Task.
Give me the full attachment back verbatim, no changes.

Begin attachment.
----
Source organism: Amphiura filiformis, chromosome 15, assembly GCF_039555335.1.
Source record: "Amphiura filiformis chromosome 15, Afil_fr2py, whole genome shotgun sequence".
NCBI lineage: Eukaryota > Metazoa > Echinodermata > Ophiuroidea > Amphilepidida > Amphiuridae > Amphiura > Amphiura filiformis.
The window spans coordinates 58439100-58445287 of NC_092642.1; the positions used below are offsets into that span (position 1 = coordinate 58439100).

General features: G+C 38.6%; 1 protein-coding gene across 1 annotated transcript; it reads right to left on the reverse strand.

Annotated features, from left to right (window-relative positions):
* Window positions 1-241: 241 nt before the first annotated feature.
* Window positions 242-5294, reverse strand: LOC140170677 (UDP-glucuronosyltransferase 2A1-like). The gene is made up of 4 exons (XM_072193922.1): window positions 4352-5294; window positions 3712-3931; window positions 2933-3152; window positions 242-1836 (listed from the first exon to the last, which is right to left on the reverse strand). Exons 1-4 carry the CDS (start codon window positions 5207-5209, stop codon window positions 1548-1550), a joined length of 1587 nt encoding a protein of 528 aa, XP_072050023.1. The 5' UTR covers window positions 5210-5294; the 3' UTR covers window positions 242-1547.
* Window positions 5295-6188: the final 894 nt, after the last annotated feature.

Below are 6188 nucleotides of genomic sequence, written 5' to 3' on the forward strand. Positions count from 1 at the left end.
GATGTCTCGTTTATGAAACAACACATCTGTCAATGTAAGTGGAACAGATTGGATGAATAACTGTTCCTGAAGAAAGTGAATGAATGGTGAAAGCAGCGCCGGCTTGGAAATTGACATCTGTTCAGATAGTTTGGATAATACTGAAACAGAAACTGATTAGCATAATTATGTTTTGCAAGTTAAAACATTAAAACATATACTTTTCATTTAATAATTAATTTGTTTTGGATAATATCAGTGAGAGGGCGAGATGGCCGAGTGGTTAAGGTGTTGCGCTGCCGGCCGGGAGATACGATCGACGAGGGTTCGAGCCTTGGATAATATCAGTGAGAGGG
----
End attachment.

Source organism: Amphiura filiformis, chromosome 15, assembly GCF_039555335.1.
Source record: "Amphiura filiformis chromosome 15, Afil_fr2py, whole genome shotgun sequence".
NCBI lineage: Eukaryota > Metazoa > Echinodermata > Ophiuroidea > Amphilepidida > Amphiuridae > Amphiura > Amphiura filiformis.
The window spans coordinates 58439100-58445287 of NC_092642.1; the positions used below are offsets into that span (position 1 = coordinate 58439100).

General features: G+C 38.6%; 1 protein-coding gene across 1 annotated transcript; it reads right to left on the reverse strand.

Annotated features, from left to right (window-relative positions):
* Window positions 1-241: 241 nt before the first annotated feature.
* Window positions 242-5294, reverse strand: LOC140170677 (UDP-glucuronosyltransferase 2A1-like). The gene is made up of 4 exons (XM_072193922.1): window positions 4352-5294; window positions 3712-3931; window positions 2933-3152; window positions 242-1836 (listed from the first exon to the last, which is right to left on the reverse strand). Exons 1-4 carry the CDS (start codon window positions 5207-5209, stop codon window positions 1548-1550), a joined length of 1587 nt encoding a protein of 528 aa, XP_072050023.1. The 5' UTR covers window positions 5210-5294; the 3' UTR covers window positions 242-1547.
* Window positions 5295-6188: the final 894 nt, after the last annotated feature.

Below are 6188 nucleotides of genomic sequence, written 5' to 3' on the forward strand. Positions count from 1 at the left end.
GATGTCTCGTTTATGAAACAACACATCTGTCAATGTAAGTGGAACAGATTGGATGAATAACTGTTCCTGAAGAAAGTGAATGAATGGTGAAAGCAGCGCCGGCTTGGAAATTGACATCTGTTCAGATAGTTTGGATAATACTGAAACAGAAACTGATTAGCATAATTATGTTTTGCAAGTTAAAACATTAAAACATATACTTTTCATTTAATAATTAATTTGTTTTGGATAATATCAGTGAGAGGGCGAGATGGCCGAGTGGTTAAGGTGTTGCGCTGCCGGCCGGGAGATACGATCGACGAGGGTTCGAGCCTTGGATAATATCAGTGAGAGGG